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Heraclitus: Homeric Problems (Writings from the Greco-Roman World)

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Item description for Heraclitus: Homeric Problems (Writings from the Greco-Roman World) by Donald A. Russell, David Konstan & Heraclitus...

This is the first English translation of the only extended ancient treatise on Homer that survives today. It provides a detailed allegorical discussion of controversial passages in the Iliad and the Odyssey and is a mine of information on ancient approaches to allegory and to literary criticism.

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Item Specifications...

Studio: Brill Academic Publishers
Pages   144
Est. Packaging Dimensions:   Length: 0.75" Width: 6.25" Height: 9.5"
Weight:   1.05 lbs.
Binding  Library Binding
Release Date   Jan 1, 2006
Publisher   Brill Academic Publishers
ISBN  9004130829  
ISBN13  9789004130821  

Availability  0 units.

More About Donald A. Russell, David Konstan & Heraclitus

Register your artisan biography and upload your photo! Donald A. Russell is Emeritus Professor of Classical Literature, University of Oxford, and Emeritus Fellow of St. John's College, Oxford.

Donald A. Russell has published or released items in the following series...
  1. Loeb Classical Library

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Product Categories

1Books > Subjects > Literature & Fiction > Classics > Greek
2Books > Subjects > Literature & Fiction > History & Criticism > Criticism & Theory > General
3Books > Subjects > Literature & Fiction > History & Criticism > Criticism & Theory
4Books > Subjects > Literature & Fiction > World Literature > United States > History & Criticism > Literary Theory
5Books > Subjects > Nonfiction > Philosophy > General
6Books > Subjects > Nonfiction > Philosophy > Greek & Roman

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Heraclitus the Stoic: In Defense of Homer  Aug 25, 2008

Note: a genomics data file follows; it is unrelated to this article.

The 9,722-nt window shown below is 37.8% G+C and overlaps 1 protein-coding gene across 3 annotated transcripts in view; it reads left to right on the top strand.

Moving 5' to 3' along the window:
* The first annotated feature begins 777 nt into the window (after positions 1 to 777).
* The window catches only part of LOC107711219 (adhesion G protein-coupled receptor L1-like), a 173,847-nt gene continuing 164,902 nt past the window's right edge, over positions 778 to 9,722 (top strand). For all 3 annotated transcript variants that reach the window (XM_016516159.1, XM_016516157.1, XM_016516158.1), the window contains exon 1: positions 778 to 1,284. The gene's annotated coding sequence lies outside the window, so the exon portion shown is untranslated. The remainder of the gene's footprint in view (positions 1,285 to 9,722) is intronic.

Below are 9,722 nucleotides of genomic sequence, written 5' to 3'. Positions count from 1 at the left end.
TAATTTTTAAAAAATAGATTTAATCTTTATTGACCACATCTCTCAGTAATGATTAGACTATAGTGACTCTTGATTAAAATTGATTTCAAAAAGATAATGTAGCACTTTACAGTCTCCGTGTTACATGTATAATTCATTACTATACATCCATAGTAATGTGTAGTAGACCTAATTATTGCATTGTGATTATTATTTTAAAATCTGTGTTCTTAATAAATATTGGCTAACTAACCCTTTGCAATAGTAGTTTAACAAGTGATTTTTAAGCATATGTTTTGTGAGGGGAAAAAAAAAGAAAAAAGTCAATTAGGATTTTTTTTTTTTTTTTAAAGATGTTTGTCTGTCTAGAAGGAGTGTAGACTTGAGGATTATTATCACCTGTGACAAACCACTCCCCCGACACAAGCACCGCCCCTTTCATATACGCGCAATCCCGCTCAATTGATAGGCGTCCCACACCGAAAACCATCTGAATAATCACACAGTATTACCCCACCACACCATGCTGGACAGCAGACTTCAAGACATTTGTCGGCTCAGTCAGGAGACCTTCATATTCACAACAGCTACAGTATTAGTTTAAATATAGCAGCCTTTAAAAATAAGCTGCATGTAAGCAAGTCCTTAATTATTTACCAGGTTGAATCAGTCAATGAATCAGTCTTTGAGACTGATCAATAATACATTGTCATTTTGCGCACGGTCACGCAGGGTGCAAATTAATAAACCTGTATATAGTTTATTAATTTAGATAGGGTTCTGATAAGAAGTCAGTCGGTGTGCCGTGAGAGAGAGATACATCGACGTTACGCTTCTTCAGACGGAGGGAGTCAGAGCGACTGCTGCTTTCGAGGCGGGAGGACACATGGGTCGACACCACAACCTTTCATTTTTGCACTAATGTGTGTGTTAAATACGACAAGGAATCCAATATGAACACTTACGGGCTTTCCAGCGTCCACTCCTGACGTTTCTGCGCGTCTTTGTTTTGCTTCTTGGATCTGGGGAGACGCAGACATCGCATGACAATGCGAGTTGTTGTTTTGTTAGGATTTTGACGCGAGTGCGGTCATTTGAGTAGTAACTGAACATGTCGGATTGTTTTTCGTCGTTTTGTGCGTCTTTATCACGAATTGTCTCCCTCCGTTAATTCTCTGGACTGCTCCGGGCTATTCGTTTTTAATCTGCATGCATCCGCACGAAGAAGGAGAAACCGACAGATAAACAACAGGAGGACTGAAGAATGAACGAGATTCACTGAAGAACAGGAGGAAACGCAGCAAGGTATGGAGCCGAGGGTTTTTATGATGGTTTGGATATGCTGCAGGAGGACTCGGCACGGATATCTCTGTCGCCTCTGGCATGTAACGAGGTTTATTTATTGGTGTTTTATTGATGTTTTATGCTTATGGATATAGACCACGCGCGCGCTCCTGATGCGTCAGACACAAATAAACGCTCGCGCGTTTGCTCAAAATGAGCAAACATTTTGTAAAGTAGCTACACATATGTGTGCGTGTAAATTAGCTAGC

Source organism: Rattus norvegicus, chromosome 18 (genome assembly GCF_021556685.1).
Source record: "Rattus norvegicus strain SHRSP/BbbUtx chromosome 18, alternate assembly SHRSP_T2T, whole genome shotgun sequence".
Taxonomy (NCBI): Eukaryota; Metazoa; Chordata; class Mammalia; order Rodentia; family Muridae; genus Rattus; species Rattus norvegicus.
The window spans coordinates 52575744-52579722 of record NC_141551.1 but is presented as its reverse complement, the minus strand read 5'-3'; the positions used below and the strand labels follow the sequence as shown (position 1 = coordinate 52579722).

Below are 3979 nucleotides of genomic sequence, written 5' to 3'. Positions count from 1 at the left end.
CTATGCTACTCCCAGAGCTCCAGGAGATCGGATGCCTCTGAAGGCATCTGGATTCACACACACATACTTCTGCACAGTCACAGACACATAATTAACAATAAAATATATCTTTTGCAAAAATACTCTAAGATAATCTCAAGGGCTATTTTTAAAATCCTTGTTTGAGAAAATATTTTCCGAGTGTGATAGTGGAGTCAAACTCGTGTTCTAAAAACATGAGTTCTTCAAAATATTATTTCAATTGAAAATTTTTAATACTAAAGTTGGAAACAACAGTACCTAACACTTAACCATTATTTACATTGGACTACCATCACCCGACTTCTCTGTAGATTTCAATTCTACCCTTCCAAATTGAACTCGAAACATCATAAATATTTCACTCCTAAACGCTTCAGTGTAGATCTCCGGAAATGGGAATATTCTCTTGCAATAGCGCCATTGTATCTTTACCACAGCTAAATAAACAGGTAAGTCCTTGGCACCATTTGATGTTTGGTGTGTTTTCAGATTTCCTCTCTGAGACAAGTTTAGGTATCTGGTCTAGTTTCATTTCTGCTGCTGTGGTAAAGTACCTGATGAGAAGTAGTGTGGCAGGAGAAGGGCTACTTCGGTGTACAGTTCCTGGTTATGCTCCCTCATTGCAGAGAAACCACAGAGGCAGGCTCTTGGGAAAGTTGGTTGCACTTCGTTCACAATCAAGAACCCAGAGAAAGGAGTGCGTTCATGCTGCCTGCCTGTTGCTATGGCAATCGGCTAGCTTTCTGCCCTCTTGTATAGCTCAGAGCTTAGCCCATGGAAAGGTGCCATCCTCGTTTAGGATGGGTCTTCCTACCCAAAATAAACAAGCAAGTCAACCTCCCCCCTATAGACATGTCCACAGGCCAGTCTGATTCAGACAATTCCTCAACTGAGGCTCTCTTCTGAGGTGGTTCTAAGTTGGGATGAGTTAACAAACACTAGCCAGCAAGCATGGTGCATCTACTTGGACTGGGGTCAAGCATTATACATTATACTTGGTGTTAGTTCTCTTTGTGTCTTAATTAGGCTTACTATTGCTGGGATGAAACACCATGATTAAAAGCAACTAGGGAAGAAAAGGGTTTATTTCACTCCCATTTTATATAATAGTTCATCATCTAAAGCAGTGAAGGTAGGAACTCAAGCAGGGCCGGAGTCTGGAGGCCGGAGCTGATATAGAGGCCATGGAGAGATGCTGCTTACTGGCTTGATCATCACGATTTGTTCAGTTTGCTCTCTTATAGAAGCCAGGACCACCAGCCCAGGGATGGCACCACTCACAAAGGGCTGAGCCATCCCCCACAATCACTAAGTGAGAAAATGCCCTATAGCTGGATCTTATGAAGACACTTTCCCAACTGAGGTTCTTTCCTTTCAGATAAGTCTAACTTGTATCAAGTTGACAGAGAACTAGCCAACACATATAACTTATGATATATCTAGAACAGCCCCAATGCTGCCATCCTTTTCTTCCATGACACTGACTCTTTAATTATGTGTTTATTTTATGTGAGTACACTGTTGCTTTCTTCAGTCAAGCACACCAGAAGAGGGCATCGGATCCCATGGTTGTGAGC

Little is known of Heraclitus the Stoic other than that he was a grammarian who wrote a treatise in defense of Homer around 100 AD. The Homeric Problems, then, aim at exonerating the great poet from the charge of impiety against the gods. Plato had banished poetry from his Republic (Resp., 398A.) and Epicurus had also ridiculed Homer: Plato, because he found little of moral and philosophical value in poetry; and Epicurus, because it was his style to make a mockery of mythology. Heraclitus could not comprehend how this was so, seeing that Homer's impact upon Greek literary and religious culture was so monumental and enduring. Heraclitus' solution to clear Homer of any accusation of sacrilege was to unveil the hidden truths and lift the screen of obscurity from portions of the two epics where there are found tales of inordinate desires, wars and passions amongst the gods. He attempted, therefore, to find a philosophical meaning in Homer and reveal what the bard really intended to portray. Consequently, Heraclitus' methodological scheme was centered on interpreting the questionable tales from the Iliad and Odyssey, allegorically. In his own words Heraclitus states, "It is a weighty and damaging charge that heaven brings against Homer for his disrespect for the divine. If he meant nothing allegorically, he was impious through and through, and sacrilegious fables, loaded with blasphemous folly, run riot through both epics. And so, if one were to believe that is was all said in obedience to poetical tradition without any philosophical theory...Homer would be a...Tantalus," a mythical figure who was proverbial for impiety (Homeric Problems, 1.1). Heraclitus then reminds his critics that he is amazed to see that inside the "temples and precincts...should have embraced Homer's impiety...and learned to chant his abominable stories from memory (H.P., 1.1)." And further, he remarks that man's fascination with Homer does not end in childhood; it only grows stronger, for the "only end for Homer is the end of life (H.P., 1.1)." Now Heraclitus finds the Iliad and Odyssey to be full of natural philosophy, science, wisdom, ethics and mystery. He gives Homer the epithets, "divine," "hierophant of heaven and of the gods" and claims that Plato himself and Empedocles learned a great deal from Homer in their philosophical endeavors. For example, Heraclitus demonstrates that Empedocles borrowed his four elements theory from Homer: compare (Il., 2.412+3.277-299) with Empedocles, (frg. 6) which says, "Bright Zeus, life-bringing Hera, Aidoneus/, Nestis, who wets with tears a mortal spring." Heraclitus claims that Empedocles adapted the Homeric verse and rendered it allegorically to nominate Zeus= "fire," Hera= "earth," Aidoneus= "air," and Nestis= "water." Another subtle discovery Heraclitus makes in this treatise is the War of the Gods in chapter 20 (Iliad). The author insinuates, for instance, that when Athena= "wisdom," defeated Ares= "madness and folly," this was really a victory of Wisdom over Folly. Yet these are just a few examples out of the dozens which will captivate and ignite reader's minds with new insights while voyaging through these two timeless epics. The Homeric Problems will be welcomed by literary critics, philologists, philosophers and classicists; and this edition is bi-lingual, making accessible to students and scholars alike. Before concluding, it must be said that the labors of Heraclitus were not in vain; his efforts helped shape the image of Homer as a theologian and high-priest--an image that endured in many philosophical traditions well into the M. Ages [see R. Lamberton, Homer the Theologian]. Platonists such as Porphyry would follow up on Heraclitus' investigations, for he wrote his own study entitled Homeric Questions, which is extant. All in all, Heraclitus' presence will always be felt in the dimension of allegory.


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